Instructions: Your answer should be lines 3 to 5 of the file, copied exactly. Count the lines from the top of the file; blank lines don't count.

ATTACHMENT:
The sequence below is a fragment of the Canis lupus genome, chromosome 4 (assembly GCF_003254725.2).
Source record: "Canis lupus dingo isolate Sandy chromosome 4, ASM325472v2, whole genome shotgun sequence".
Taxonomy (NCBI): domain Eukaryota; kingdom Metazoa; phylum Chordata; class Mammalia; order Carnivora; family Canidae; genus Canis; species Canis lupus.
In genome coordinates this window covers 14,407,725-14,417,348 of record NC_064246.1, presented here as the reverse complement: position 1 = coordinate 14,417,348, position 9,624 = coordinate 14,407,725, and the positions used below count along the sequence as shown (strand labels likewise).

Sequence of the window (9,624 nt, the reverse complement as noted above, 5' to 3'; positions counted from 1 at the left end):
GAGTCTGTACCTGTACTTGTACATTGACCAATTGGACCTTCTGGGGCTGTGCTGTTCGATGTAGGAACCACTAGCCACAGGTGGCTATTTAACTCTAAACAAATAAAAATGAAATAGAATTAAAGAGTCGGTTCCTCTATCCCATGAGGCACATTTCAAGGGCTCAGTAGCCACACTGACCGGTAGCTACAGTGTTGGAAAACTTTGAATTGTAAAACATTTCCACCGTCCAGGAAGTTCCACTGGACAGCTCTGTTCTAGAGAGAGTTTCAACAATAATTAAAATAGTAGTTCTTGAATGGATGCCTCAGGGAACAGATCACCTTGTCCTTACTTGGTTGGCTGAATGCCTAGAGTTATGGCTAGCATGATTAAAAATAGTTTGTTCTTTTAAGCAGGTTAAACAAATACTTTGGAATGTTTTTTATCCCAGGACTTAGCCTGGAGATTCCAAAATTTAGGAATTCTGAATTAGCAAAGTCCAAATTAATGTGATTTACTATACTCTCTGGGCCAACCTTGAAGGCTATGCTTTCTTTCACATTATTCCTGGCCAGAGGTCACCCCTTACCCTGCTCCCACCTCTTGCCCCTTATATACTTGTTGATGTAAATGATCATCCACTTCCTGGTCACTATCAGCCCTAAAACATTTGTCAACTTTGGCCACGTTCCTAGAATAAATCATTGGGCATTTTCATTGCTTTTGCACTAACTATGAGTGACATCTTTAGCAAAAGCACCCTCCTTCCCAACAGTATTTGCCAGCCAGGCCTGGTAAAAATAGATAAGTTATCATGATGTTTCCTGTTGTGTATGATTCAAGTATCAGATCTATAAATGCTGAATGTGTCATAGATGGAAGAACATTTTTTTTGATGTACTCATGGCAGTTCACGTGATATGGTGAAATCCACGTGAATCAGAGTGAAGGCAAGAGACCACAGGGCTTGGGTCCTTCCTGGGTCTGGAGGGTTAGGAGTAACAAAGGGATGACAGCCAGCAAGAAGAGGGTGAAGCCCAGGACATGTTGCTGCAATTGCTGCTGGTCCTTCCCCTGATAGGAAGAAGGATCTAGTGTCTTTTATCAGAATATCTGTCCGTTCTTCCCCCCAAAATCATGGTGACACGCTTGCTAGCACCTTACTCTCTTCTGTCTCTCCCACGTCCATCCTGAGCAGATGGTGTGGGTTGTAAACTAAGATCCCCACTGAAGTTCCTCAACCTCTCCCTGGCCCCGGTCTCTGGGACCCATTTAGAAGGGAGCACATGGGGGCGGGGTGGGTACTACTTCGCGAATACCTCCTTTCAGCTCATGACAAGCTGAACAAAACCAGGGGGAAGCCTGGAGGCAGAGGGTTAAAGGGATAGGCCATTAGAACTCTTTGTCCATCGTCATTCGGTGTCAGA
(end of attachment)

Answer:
Taxonomy (NCBI): domain Eukaryota; kingdom Metazoa; phylum Chordata; class Mammalia; order Carnivora; family Canidae; genus Canis; species Canis lupus.
In genome coordinates this window covers 14,407,725-14,417,348 of record NC_064246.1, presented here as the reverse complement: position 1 = coordinate 14,417,348, position 9,624 = coordinate 14,407,725, and the positions used below count along the sequence as shown (strand labels likewise).

Sequence of the window (9,624 nt, the reverse complement as noted above, 5' to 3'; positions counted from 1 at the left end):